If you work in the field of data analysis, you’ve probably heard the terms “business analytics” and “business intelligence” used interchangeably. However, although they are similar, there are some important differences between the two concepts. In this blog post, we’ll take a closer look at business analytics and business intelligence and explore the key ways in which they differ.
What is Business Analytics?
Business analytics is a set of analytical methods and tools / technologies for analyzing and solving business problems by gathering and analyzing data from disparate data sources, and, understanding, discovering and communicating significant patterns in the data. In other words, it is a process or set of methods / steps for exploring and uncovering significant patterns from data with the goal of optimizing overall business processes leading to realizing business objectives. Business analytics typically makes use of some of the following tools to generate and communicate insights from data.
- Reports (excel-based reports) primarily for understanding past, present and future state of business. They mostly form a part of descriptive analytics.
- Dashboards (Tableau, Qliksense, etc) primarily for visualizing the past, present and future state of business. They mostly form part of descriptive analytics.
- Predictive modeling (using AI / machine learning algorithms) to assess / evaluate future state of business. Both excel sheet and dashboards can be used to view and analyze the predictions.
Business analytics methodologies & data analytics
Breaking down complex problems into manageable parts is a crucial aspect of problem-solving in business. Here are some of the most common methodologies and related data and analytics tools that can be used:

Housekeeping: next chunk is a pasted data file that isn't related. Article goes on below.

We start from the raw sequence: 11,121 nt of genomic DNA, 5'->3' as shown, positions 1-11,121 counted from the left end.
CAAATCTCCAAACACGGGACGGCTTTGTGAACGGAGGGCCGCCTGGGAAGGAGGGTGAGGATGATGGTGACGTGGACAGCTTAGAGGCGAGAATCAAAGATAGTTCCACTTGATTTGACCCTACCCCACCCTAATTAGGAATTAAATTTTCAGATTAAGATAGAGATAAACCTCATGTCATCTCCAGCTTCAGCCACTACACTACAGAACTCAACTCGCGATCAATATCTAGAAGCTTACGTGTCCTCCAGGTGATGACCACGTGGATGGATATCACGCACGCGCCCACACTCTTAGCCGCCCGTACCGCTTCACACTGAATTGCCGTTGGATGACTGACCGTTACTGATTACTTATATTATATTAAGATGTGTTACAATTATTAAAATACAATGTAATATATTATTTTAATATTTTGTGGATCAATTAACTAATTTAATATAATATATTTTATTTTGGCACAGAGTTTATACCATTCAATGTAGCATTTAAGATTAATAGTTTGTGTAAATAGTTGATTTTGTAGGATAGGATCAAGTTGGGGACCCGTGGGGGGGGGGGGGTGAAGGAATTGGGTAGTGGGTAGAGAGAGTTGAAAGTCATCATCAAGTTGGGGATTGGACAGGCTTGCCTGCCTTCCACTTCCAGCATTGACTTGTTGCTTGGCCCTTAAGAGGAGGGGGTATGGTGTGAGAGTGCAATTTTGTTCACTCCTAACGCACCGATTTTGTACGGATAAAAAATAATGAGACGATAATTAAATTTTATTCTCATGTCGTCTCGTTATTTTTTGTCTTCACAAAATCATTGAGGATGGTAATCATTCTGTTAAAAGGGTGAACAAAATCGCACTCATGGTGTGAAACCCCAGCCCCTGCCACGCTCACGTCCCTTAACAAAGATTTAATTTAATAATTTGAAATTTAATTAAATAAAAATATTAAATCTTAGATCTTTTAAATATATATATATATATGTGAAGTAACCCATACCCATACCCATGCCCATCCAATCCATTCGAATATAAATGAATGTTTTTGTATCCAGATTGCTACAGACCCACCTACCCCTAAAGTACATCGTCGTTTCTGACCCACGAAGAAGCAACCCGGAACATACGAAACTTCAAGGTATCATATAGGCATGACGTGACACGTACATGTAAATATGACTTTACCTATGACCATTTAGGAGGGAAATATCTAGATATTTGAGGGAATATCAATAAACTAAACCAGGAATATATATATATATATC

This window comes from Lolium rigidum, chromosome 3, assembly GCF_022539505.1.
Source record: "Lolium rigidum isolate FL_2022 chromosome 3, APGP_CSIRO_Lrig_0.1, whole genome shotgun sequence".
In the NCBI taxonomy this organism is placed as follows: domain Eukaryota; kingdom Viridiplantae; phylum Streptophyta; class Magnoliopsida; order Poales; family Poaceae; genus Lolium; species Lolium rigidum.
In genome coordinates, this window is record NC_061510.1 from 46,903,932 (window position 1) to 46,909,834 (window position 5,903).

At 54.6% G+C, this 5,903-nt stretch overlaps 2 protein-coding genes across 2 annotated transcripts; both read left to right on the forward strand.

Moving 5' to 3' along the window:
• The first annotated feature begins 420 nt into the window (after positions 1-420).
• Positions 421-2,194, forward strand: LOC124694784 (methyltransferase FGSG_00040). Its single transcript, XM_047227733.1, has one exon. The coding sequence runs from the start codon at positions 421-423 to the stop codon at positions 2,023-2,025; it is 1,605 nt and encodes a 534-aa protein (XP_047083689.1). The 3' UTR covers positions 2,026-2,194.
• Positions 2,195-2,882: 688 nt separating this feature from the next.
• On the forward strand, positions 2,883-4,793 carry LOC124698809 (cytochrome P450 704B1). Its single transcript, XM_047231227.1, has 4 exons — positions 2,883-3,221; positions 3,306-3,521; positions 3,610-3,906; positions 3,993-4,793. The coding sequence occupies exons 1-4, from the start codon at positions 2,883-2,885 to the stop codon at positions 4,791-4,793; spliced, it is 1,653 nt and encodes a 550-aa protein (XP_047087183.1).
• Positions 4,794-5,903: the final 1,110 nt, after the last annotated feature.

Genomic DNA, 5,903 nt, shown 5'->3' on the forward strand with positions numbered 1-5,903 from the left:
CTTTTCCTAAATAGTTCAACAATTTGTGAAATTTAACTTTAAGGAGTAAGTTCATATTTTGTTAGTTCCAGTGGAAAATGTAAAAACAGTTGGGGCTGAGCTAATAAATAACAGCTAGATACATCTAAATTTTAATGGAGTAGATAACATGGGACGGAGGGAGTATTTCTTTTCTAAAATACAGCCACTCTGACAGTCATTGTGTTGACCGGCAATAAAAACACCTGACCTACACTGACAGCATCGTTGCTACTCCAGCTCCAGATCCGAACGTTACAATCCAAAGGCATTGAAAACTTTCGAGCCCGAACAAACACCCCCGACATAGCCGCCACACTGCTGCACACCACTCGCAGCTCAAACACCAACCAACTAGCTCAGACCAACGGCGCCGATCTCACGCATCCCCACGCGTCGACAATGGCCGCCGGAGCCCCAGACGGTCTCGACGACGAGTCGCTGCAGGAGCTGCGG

- Root Cause Analysis (RCA): This is a method used to identify the underlying cause of a problem, rather than just addressing the symptoms. Techniques under RCA include the “5 Whys” approach (asking “Why?” repeatedly until the root cause is identified) and the Fishbone Diagram, also known as Ishikawa or Cause and Effect diagram (a visual way to map out potential causes of a problem).
- Data required: Historical data related to the problem, process data, performance data, qualitative data from stakeholders.
- Tools: Mind mapping tools like Lucidchart, visualization tools like Microsoft Visio and Lucid chart, or even whiteboards for brainstorming sessions.
- Problem Decomposition: Also known as “Divide and Conquer,” this technique involves breaking down a large problem into smaller, manageable sub-problems. Each sub-problem can then be solved independently. This approach is especially effective when dealing with complex problems, making them easier to understand and solve.
- Data required: Comprehensive data about the problem. This can be qualitative or quantitative data depending on the problem at hand.
- Tools: Flowchart and diagram tools like Microsoft Visio, Lucidchart, or Google Drawings can be useful.